Sport Writer Ben Oakden reviews West Bromwich Albion’s disappointing season, arguing the Baggies must find a way to bounce back after their worst league finish in twenty years
At the beginning of every Championship season, the teams that were relegated from the Premier League the previous season are always backed to make an immediate return. That boom and bust cycle is particularly well known by fans of West Bromwich Albion, a team that has undergone 10 promotions and relegations during the last 20 seasons, gaining a reputation as one of football’s ‘yo-yo clubs.’ However, according to football website The Stats Zone, only 20% of clubs manage to gain promotion from the Championship in the first season after getting relegated. There always seems to be one club that struggles to bounce back and, with the Baggies sitting thirteenth, their worst league finish in twenty years, that role has fallen to West Brom this season.
In hindsight, it is easy to trace West Brom’s struggles back to poor decisions made over the summer transfer window. Following their relegation from the Premier League, the Baggies had lost key loan signings such as Conor Gallagher, Ainsley Maitland-Niles and Okay Yokuslu. Talisman Matheus Pereira was pushing for a move and would eventually be sold to Saudi Arabian side Al Hilal. Alex Mowatt and particularly Max Clarke were solid additions, but West Brom didn’t spend a single penny on players over the summer. The choice of manager too must be looked at as a misstep. Valerien Ismael worked wonders to drag Barnsley to a play-off finish during the 2020/21 season, but he did so using a direct and very distinctive style of play that suited the underdog – whether he could completely change the club’s playing style while fulfilling the demand of immediate promotion was rightly brought into question.
In spite of all of those doubts, West Brom actually started the season very brightly. The club started the season with a 10-game unbeaten run, including a 4-0 dismantling of fellow relegated side Sheffield United, leaving them top of the division by October. Ismael’s intense playing style overwhelmed opposition teams. However, as the season progressed, results started to become a lot more inconsistent; opponents began to work out their style of play, finding that success hitting Albion on the counter. Ismael seemed to lack the tactical flexibility to adapt and the mental strength of the players was brought into question. By the 11th of December, the Baggies were still in third with only three points separating them from second place Bournemouth. However, the Christmas period saw a dramatic collapse, with one win from the next seven games, including a 1-0 defeat to relegation-bound Derby County. The signing of Daryl Dike, who had scored goals at a bafflingly high rate for Ismael’s Barnsley the previous season, was supposed to revive West Brom’s season, but the striker picked up a long-term injury after only two appearances, leaving Albion to experience a five-game goal drought- their longest ever outside of the top flight.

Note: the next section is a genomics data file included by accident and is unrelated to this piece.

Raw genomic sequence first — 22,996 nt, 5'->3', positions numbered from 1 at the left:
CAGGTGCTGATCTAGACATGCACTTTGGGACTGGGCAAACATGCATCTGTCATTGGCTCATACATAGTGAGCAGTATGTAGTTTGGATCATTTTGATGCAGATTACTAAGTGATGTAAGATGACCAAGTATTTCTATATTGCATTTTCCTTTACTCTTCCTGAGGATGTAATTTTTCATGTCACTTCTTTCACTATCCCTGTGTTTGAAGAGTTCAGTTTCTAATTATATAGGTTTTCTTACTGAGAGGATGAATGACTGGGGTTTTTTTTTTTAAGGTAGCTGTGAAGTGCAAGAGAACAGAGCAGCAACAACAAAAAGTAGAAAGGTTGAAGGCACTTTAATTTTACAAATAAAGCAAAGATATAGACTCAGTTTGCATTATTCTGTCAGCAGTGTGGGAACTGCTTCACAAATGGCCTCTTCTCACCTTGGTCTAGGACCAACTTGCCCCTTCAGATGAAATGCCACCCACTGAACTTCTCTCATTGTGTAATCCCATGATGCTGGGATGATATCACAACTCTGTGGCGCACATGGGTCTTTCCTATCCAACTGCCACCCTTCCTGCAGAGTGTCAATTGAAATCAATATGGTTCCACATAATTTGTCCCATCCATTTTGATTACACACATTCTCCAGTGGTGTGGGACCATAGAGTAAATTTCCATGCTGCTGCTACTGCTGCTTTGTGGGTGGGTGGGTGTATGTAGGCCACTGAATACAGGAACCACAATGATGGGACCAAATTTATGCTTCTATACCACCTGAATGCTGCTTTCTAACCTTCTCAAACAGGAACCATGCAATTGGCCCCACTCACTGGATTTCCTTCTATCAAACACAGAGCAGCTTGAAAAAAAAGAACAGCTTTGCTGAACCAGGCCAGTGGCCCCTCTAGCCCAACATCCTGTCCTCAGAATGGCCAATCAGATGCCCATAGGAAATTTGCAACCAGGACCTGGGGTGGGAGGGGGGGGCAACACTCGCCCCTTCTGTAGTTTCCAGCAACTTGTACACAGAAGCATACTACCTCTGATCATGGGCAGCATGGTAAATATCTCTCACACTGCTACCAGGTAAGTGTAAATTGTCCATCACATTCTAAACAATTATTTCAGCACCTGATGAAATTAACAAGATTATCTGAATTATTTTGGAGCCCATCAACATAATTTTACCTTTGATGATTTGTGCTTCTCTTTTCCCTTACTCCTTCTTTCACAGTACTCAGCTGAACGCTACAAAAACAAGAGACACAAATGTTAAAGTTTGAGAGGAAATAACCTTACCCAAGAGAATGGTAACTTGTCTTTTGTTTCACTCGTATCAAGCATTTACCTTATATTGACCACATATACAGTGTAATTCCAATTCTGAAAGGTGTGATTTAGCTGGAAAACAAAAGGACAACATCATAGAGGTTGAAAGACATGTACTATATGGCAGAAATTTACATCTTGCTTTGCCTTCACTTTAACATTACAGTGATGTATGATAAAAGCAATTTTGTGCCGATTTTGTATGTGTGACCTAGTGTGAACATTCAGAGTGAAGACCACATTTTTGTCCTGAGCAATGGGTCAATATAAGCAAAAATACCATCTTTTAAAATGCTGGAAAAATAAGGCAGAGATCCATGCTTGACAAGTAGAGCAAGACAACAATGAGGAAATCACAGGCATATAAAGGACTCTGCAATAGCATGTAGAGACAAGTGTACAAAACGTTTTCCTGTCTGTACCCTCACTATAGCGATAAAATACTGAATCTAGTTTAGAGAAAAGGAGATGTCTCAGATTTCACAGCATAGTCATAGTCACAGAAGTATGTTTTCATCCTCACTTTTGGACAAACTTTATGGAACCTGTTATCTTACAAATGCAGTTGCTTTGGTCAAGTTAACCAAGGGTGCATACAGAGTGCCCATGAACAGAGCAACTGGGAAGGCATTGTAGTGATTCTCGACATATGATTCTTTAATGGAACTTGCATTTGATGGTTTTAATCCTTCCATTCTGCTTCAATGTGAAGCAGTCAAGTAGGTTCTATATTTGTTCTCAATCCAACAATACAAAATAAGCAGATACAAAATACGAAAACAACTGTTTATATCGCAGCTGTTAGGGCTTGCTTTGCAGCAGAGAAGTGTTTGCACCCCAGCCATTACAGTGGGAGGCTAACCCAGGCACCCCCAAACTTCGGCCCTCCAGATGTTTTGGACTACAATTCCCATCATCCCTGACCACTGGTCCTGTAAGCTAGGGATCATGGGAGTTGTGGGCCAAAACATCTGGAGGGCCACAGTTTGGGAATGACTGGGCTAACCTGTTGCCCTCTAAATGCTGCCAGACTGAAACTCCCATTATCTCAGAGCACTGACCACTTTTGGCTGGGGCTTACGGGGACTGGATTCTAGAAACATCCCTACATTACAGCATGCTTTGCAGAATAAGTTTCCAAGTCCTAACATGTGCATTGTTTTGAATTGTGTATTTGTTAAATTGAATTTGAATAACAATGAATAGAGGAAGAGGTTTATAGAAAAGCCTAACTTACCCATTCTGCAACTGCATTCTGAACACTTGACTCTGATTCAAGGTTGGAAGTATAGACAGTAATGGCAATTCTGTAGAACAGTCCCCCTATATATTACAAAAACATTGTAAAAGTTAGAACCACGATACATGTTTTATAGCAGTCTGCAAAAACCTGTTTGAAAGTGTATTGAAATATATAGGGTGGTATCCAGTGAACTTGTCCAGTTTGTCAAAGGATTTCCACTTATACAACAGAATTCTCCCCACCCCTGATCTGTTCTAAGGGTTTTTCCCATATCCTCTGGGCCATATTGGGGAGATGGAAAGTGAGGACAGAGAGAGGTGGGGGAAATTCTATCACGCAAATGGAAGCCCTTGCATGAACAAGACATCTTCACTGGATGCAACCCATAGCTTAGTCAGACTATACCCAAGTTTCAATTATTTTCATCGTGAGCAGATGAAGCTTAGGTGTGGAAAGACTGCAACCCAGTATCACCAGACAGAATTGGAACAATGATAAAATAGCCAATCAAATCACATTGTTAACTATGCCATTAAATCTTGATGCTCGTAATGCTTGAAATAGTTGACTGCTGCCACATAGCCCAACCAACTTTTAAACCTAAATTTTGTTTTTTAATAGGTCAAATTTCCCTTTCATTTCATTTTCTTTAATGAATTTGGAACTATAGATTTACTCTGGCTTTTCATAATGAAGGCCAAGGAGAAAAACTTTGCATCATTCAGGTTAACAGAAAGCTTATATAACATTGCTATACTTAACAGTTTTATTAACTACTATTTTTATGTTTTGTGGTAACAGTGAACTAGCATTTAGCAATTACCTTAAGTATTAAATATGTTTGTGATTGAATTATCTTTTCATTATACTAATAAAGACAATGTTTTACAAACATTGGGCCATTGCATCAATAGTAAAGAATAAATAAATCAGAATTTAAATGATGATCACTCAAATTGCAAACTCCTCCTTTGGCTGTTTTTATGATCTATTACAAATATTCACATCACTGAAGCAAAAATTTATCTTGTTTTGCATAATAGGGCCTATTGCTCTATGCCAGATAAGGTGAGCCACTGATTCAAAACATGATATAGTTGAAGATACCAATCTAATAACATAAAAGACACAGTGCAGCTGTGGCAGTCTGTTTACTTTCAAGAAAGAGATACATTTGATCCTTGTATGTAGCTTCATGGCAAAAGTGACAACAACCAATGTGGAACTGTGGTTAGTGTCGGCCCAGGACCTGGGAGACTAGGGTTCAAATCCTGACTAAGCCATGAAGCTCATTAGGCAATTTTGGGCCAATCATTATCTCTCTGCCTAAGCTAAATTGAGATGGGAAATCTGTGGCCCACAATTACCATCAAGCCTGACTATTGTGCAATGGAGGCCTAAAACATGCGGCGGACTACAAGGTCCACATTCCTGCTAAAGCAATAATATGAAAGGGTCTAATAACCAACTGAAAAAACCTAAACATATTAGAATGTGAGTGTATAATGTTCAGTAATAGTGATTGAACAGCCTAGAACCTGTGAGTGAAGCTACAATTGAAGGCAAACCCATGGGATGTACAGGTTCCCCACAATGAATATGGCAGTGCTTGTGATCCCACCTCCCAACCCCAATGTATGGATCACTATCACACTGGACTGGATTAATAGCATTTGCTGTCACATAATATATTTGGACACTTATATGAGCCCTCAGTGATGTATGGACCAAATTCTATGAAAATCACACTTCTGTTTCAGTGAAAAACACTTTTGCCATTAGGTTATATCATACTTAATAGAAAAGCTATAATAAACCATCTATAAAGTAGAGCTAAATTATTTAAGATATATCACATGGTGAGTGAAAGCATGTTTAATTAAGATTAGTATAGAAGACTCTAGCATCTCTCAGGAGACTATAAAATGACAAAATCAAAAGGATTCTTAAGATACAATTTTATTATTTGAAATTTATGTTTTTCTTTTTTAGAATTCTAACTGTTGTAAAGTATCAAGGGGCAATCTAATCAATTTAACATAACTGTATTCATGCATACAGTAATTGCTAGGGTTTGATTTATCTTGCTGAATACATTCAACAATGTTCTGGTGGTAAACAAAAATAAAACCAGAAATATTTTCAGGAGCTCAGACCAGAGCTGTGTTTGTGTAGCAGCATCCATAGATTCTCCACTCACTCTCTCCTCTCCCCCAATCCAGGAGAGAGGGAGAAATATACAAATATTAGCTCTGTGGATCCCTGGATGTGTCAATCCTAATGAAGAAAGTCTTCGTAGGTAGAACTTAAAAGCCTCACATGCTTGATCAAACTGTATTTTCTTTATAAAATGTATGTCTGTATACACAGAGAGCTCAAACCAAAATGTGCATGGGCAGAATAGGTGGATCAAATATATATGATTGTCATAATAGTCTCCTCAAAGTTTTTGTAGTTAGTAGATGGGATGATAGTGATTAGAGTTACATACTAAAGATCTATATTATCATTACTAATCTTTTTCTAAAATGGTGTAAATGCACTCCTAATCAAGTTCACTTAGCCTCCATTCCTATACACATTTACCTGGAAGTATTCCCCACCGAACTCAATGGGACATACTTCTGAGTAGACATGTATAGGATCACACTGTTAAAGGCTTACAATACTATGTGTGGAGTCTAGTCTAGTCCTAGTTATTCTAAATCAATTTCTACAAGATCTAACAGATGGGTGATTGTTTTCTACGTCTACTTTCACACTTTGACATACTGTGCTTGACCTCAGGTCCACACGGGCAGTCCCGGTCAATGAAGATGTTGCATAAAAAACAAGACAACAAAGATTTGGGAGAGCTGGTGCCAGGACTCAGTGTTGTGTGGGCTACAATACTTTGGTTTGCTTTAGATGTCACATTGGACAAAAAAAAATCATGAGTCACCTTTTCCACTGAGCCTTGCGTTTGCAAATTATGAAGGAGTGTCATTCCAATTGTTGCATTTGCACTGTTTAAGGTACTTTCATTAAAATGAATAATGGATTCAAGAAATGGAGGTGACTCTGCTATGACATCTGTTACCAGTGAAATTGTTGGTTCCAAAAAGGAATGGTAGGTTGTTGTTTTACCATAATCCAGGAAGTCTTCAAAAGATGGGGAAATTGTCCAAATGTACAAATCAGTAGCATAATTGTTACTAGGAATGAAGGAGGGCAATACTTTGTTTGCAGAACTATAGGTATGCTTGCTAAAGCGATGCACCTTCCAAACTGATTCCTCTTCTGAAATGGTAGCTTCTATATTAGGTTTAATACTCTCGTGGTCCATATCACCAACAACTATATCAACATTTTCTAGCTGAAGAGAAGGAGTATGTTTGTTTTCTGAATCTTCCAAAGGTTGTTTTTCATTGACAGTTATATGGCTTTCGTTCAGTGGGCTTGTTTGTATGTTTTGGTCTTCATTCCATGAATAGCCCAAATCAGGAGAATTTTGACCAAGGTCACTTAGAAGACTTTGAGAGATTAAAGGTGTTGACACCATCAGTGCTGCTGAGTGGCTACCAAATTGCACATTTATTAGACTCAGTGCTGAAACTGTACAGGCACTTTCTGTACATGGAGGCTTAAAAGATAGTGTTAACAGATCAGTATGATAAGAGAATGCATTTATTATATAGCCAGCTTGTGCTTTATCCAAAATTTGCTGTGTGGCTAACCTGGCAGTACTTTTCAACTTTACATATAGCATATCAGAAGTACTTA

After a 2-0 defeat to Millwall in early February, West Brom were clinging to a play-off place on goal difference. Ismael was replaced by experienced Steve Bruce, but sadly Bruce couldn’t inspire the sought-after ‘new manager bounce’, picking up no wins in his first five and allowing the Baggies to slip into mid-table. Wins over league leaders Fulham and 2nd placed Bournemouth in March brought in brief hopes of a revival, but results seemed to have slipped again, with West Brom picking up 1 win in their last four games, with a 4-0 defeat to Nottingham Forest being a particular lowlight.
For West Brom supporting students at this university, their club is probably in the worst state of their lives. The Baggies have an ageing and imbalanced squad that is lacking in leadership and the mentality to bounce back from defeats. The squad lacks creative spark with an overly-functional midfield and with players like Grady Diangana. Reinvigorating the squad with younger talent and an attacking style of play would surely win the fans over, but Albion have confirmed that Bruce will remain in charge for at least the next season- a steady pair of hands, but hardly the ideal candidate to introduce the free-flowing football that many fans have been craving.
Ultimately though, West Brom’s poor decision making must be blamed on the men at the very top. While the replacement of unpopular and inexperienced CEO Xu Ke in February was a positive step, the West Brom owner Guochuan Lai remains unpopular, perceived as distant and uninterested. The more optimistic onlooker would point out that West Brom are still receiving parachute payments and are one of the best-supported clubs in the division- the basis is there for an exciting rebuild of the squad that could get the Baggies fighting for promotion again. Whether the people in charge can be trusted to oversee that rebuild successfully remains to be seen.
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